According to the Occupational Safety and Health Administration (OSHA), there are over 5,000 work-related burn injuries each year in the United States. Many associate burn injuries with dangerous professions, such as firefighting or welding, but burn injuries are possible in any industry.
Under OSHA regulations, each employer has the responsibility to provide a safe workplace. This means that employers must provide employees with proper safety equipment, must examine each workplace to ensure that safety protocols are being followed and must develop an emergency action plan. Employers must further provide proper safety training to employees. This training should include an initial training, as well as refresher training that is regularly assigned to employees. Employers are required to warn employees of potential hazards and must use signage that clearly marks hazardous areas and materials. Businesses are subject to surprise OSHA inspections and are required to report all workplace injuries.
Types of Burns
There are four categories of work burns.
- Thermal burns – Caused by open flame, explosions, heated liquid or coming into contact with hot objects.
- Chemical burns – Coming into contact with strong acids or other chemicals that burn the skin and deep tissue. These burns can be caused by industrial cleaners or other chemicals present in laboratories or manufacturing environments.
- Electrical burns – Exposure to an electrical source, such as high-voltage areas and live wires can result in severe skin and organ damage.
- Sun exposure burns – A subset of thermal burns, sun exposure burns occur when workers spend large amounts of time in the sun. Landscapers and farmworkers are the most susceptible to this type of injury.
Severity of Burns
Burns are classified on a scale of severity, ranging from first degree to fourth degree.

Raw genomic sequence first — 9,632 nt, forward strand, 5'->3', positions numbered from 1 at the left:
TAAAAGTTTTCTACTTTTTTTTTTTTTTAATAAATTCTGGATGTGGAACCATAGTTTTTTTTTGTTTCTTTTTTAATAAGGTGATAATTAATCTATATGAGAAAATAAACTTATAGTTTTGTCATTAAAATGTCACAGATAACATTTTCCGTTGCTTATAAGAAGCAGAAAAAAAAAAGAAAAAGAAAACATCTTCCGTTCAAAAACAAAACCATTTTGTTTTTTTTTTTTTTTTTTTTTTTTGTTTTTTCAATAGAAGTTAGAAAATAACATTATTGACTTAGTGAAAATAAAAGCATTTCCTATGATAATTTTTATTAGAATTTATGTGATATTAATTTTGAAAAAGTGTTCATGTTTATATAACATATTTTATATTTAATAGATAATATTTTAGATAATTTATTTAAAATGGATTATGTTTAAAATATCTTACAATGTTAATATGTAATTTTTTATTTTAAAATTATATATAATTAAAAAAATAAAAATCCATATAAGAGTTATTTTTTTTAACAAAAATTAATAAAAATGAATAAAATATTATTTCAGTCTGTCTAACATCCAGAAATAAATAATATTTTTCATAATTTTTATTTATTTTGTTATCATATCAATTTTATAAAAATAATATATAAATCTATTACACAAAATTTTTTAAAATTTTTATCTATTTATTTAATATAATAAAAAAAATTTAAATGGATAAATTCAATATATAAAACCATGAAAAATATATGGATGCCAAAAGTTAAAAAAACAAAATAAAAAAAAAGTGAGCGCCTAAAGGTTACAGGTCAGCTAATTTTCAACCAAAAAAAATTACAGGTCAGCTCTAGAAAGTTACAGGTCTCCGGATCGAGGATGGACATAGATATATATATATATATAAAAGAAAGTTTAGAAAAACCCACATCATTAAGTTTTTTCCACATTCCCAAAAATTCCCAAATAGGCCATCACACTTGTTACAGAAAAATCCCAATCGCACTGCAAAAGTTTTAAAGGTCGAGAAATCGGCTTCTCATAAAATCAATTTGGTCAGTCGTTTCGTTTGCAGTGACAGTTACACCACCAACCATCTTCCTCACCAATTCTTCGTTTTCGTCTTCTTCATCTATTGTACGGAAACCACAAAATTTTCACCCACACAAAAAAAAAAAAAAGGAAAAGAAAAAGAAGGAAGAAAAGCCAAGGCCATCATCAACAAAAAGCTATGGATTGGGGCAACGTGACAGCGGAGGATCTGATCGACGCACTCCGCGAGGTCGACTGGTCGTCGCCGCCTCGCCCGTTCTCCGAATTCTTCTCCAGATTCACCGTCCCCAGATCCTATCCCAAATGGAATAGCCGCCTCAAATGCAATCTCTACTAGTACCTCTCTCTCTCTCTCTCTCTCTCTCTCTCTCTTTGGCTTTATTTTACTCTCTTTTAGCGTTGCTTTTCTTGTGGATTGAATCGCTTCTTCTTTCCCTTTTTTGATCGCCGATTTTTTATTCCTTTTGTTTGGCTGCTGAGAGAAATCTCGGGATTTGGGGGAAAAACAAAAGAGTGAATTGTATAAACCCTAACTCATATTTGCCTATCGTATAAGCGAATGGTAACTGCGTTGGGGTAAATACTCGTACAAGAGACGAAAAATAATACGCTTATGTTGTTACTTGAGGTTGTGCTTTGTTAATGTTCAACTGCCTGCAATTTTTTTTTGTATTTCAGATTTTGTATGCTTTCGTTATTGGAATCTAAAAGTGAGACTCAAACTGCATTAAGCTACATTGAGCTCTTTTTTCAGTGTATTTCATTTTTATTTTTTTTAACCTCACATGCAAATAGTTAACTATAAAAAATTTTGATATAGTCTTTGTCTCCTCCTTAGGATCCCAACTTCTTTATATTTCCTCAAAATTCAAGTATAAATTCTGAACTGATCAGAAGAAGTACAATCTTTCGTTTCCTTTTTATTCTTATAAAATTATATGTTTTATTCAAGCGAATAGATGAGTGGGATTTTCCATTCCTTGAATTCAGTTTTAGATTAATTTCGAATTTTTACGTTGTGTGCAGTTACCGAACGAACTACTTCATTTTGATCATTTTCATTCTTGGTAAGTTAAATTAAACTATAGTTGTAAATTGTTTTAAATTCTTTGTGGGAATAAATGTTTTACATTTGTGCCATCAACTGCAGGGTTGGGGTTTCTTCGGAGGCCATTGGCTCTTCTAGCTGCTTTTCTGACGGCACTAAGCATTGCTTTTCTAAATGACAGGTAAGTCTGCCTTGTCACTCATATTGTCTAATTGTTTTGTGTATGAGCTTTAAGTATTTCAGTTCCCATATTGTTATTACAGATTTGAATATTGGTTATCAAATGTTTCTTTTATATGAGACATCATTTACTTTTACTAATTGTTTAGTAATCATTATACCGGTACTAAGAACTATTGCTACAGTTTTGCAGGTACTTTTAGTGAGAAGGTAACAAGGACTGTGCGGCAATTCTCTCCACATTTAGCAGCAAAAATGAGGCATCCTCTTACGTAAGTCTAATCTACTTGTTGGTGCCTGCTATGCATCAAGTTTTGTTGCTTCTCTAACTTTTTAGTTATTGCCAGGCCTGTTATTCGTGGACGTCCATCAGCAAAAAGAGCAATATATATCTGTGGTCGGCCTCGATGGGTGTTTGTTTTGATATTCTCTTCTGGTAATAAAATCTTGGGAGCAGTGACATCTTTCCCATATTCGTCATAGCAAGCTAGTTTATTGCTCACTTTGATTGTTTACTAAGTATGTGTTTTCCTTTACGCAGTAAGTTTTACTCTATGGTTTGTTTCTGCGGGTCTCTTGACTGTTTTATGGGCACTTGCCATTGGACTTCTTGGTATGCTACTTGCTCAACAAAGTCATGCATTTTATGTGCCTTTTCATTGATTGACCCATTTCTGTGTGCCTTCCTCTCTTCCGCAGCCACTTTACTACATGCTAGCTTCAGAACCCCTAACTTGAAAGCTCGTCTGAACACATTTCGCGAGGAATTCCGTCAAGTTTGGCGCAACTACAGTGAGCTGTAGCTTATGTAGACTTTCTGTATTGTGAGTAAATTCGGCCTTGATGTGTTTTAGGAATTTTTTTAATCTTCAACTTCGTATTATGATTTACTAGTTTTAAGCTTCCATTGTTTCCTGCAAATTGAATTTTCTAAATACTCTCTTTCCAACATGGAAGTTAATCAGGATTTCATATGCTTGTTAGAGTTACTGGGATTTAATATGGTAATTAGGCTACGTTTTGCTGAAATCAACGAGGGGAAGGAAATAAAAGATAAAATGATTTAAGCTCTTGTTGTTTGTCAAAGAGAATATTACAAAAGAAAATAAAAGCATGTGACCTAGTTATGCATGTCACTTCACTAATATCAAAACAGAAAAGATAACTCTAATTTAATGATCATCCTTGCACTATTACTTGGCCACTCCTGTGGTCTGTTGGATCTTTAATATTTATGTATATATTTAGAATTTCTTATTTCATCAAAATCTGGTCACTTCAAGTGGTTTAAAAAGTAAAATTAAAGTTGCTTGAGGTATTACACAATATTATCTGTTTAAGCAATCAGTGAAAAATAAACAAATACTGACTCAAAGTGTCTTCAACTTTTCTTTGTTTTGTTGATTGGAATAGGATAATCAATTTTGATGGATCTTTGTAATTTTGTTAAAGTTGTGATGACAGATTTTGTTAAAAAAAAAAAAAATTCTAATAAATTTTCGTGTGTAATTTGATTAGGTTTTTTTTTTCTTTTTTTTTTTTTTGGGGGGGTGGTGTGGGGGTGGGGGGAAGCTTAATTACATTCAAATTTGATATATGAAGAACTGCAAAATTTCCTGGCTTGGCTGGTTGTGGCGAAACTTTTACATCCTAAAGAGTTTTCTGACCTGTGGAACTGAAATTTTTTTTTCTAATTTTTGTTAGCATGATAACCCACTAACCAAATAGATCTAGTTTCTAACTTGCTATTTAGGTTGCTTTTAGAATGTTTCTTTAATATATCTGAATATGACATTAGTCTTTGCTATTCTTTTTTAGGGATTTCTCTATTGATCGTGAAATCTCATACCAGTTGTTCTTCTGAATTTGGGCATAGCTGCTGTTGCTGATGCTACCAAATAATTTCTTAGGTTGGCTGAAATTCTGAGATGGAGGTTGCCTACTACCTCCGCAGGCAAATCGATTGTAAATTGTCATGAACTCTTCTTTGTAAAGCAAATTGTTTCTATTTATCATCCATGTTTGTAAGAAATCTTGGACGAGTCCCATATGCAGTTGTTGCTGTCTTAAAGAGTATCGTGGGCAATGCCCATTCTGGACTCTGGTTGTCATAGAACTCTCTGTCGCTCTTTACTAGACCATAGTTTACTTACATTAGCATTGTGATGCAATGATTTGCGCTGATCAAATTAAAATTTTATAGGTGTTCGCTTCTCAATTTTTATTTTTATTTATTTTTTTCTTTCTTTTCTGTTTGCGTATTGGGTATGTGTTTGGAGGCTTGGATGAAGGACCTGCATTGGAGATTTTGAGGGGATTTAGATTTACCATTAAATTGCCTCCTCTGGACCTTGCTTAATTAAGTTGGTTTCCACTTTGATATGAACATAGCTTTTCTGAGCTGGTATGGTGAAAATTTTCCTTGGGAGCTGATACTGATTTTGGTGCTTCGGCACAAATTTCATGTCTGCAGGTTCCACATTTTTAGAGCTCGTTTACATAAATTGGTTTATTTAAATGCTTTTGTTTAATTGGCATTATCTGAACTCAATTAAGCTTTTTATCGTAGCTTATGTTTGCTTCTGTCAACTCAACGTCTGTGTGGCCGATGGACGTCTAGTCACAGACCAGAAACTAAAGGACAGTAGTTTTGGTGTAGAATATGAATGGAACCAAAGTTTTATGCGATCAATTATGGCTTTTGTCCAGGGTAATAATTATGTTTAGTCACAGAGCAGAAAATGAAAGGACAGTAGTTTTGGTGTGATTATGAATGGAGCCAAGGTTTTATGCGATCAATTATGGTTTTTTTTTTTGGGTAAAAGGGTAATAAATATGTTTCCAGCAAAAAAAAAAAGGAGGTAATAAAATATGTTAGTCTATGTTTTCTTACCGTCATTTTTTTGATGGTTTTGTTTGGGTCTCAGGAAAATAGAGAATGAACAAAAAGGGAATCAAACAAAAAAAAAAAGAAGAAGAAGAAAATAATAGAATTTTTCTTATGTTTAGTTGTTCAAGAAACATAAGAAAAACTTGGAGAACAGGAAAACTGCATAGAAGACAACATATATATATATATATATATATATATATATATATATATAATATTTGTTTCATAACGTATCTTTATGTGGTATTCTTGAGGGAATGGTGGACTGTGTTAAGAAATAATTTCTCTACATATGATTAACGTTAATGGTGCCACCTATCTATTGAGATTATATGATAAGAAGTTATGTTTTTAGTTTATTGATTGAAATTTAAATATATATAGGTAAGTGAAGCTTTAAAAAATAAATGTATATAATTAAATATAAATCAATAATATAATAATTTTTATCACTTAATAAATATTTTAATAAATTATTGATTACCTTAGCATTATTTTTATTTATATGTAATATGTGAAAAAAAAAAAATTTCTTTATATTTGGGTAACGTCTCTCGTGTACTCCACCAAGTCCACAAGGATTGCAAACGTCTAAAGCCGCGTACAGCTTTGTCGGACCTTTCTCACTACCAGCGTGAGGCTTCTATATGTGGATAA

- First degree – Minimal damage to the skin that only affects the top layer. There is no blistering, and no damage to the surrounding tissue.
- Second degree – Blistering occurs, and some tissue damage could be present.
- Third degree – These burns destroy the top layer (epidermis) and the deeper tissue (dermis). These burns often take on a white or charred appearance.
- Fourth degree – All skin layers are affected in a fourth-degree burn. The damage to the deep tissue is severe, and tendons, muscle and bone can also be damaged. If the injury is severe enough, amputation may be necessary.
If you are a witness to a workplace situation that could lead to a burn injury, you are protected under the Whistleblower Protection Act. Under this act, and employer cannot fire you, demote you or reduce your pay or hours for reporting an infraction. Your complaint will be taken seriously and investigated.
You have the right to safety while performing your workplace tasks, and your employer is required to provide the equipment and training that can prevent accidents. If you have suffered a workplace burn, and believe it is the result of negligence on the part of your employer, call Ligori & Ligori today at (813) 254-7119 or visit us here to schedule your free consultation. Our team has the experience you need to investigate your workplace injury and fight for the compensation you may be owed.
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